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From George Robertson 1959


My membership of Edinburgh University Air Squadron had a very great influence on me at the time and led directly to a career in aviation spanning some 50 years. After graduation I joined the RAF, and served both at home and overseas flying Canberras, Hunters, Phantoms and Jaguars. I retired from the RAF in 1980 in the rank of Wing Commander. I then continued my flying career in Britannia Airways and then easyJet, increasingly involved in pilot training throughout that period. My final appointment was as Pilot Training Manager for the easyJet 737 fleet.


I had been interested in aircraft from an early age, but had ruled out the possibility of joining the RAF as a pilot as I had thought that a commission in the RAF would be out of reach. The UAS showed me that this was not the case, and I decided at an early stage to make the RAF my future career. The UAS staff were not only first class instructors but also excellent role models. My first CO, Sqn Ldr Colin Doak, and the Chief Flying Instructor John Russell had both seen wartime service and had learned their trade in a very hard school. They and their colleagues made sure that the UAS maintained the highest standards of flight instruction, and at the same time made the whole experience good fun. There were many high spots, good times and lasting friendships. I remember travelling as a passenger in Barry Taylor’s mini (new to the market at that time). I would swear that he could pull as much G going round corners in his mini as he did when looping the loop in a Chipmunk!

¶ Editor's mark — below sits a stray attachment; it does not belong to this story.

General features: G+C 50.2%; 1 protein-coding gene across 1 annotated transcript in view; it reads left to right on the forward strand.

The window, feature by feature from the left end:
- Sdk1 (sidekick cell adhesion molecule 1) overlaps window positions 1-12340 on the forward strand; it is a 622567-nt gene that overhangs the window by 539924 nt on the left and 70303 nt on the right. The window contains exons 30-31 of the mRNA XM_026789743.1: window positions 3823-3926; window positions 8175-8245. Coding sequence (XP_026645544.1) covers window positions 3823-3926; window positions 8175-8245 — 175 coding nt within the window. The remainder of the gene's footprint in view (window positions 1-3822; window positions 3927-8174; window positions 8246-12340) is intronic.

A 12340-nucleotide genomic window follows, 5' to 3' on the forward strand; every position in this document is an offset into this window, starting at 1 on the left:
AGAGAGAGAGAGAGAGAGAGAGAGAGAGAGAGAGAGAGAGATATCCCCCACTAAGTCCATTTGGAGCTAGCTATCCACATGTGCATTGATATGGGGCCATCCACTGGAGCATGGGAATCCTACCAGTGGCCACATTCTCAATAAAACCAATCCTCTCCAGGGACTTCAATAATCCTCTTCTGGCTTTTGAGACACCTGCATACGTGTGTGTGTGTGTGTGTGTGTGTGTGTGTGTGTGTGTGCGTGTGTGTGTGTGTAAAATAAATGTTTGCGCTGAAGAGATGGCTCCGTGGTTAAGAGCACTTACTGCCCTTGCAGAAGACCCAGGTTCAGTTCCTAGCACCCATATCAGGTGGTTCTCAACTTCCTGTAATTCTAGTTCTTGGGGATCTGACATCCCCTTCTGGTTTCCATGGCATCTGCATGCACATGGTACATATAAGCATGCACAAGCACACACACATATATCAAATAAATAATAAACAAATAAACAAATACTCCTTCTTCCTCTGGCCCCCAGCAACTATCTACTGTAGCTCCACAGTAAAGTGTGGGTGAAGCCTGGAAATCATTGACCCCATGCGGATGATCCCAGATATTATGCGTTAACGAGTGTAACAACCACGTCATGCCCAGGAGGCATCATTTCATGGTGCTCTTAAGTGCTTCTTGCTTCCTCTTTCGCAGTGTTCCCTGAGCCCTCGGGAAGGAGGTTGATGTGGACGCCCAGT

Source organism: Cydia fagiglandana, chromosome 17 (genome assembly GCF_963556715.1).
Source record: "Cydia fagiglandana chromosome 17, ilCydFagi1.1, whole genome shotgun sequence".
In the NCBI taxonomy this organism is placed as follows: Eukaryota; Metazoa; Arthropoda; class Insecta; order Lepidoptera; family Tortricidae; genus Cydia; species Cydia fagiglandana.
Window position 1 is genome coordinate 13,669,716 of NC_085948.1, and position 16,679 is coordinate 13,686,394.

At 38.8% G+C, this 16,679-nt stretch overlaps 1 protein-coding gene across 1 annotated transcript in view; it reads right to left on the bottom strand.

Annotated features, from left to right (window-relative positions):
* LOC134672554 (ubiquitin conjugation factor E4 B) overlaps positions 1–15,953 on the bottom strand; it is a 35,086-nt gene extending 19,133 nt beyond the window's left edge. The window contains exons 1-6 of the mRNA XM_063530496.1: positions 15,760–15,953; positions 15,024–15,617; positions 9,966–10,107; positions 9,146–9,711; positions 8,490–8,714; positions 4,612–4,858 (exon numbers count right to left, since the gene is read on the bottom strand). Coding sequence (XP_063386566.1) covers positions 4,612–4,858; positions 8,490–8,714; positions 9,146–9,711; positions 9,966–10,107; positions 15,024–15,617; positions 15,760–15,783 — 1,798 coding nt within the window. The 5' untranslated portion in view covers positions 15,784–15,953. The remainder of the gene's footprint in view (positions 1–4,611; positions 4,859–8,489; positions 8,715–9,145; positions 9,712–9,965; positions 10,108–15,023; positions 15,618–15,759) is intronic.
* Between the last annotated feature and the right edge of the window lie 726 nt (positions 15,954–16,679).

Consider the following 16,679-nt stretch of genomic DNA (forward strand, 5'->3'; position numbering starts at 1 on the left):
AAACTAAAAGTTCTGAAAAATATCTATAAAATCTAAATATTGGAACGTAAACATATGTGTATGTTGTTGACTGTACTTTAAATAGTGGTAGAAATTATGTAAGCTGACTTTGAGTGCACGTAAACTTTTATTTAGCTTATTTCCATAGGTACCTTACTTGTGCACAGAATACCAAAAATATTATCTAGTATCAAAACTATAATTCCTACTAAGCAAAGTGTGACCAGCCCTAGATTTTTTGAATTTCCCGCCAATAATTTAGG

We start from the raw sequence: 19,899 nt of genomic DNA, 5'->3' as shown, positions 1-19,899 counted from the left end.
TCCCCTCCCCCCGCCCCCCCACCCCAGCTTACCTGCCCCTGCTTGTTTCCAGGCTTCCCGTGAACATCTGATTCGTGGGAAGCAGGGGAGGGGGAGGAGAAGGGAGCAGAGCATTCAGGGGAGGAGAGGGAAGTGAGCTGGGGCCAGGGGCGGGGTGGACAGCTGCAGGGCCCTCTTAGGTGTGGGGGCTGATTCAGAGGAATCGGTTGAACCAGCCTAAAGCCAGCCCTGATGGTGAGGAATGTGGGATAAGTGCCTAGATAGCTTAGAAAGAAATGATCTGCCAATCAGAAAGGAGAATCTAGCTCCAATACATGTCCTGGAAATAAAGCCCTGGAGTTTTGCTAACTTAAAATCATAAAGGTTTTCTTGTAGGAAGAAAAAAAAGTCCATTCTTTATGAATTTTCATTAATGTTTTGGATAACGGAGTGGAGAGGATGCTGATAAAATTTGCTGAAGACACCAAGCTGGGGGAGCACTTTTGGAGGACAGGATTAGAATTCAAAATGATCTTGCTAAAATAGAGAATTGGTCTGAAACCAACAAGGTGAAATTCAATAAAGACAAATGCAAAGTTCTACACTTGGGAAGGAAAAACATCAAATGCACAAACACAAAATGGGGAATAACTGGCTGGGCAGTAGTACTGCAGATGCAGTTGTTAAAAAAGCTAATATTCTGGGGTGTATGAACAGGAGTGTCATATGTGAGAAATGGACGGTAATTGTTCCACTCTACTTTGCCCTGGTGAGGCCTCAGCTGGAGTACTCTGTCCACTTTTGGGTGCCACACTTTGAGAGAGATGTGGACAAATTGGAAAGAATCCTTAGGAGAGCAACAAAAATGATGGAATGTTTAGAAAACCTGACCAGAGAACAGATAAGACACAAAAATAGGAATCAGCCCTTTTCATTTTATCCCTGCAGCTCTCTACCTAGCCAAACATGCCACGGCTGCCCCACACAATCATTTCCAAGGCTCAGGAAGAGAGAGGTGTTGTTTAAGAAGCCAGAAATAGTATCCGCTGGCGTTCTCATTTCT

RAF policy at the time was to use the University Air Squadrons both for recruitment, and also to publicise and promote the RAF amongst those who they saw as future policy makers. Although the percentage of members who eventually signed on was small, the wider objective of publicising and promoting the RAF was certainly achieved, and at the same time all members benefited greatly from the challenges and discipline of flight instruction. The comments made at the recent reunion some 50-60 years on bears testimony to the influence which the UAS experience had on all who attended.


Times have changed and the number of University Air Squadrons is fewer than before. I do hope that present and future generations of university students will continue to experience the RAF ethos at first hand. University is a wonderful opportunity for a young person to broaden horizons and to grow in confidence and maturity. I look back on my time in the UAS with great affection.


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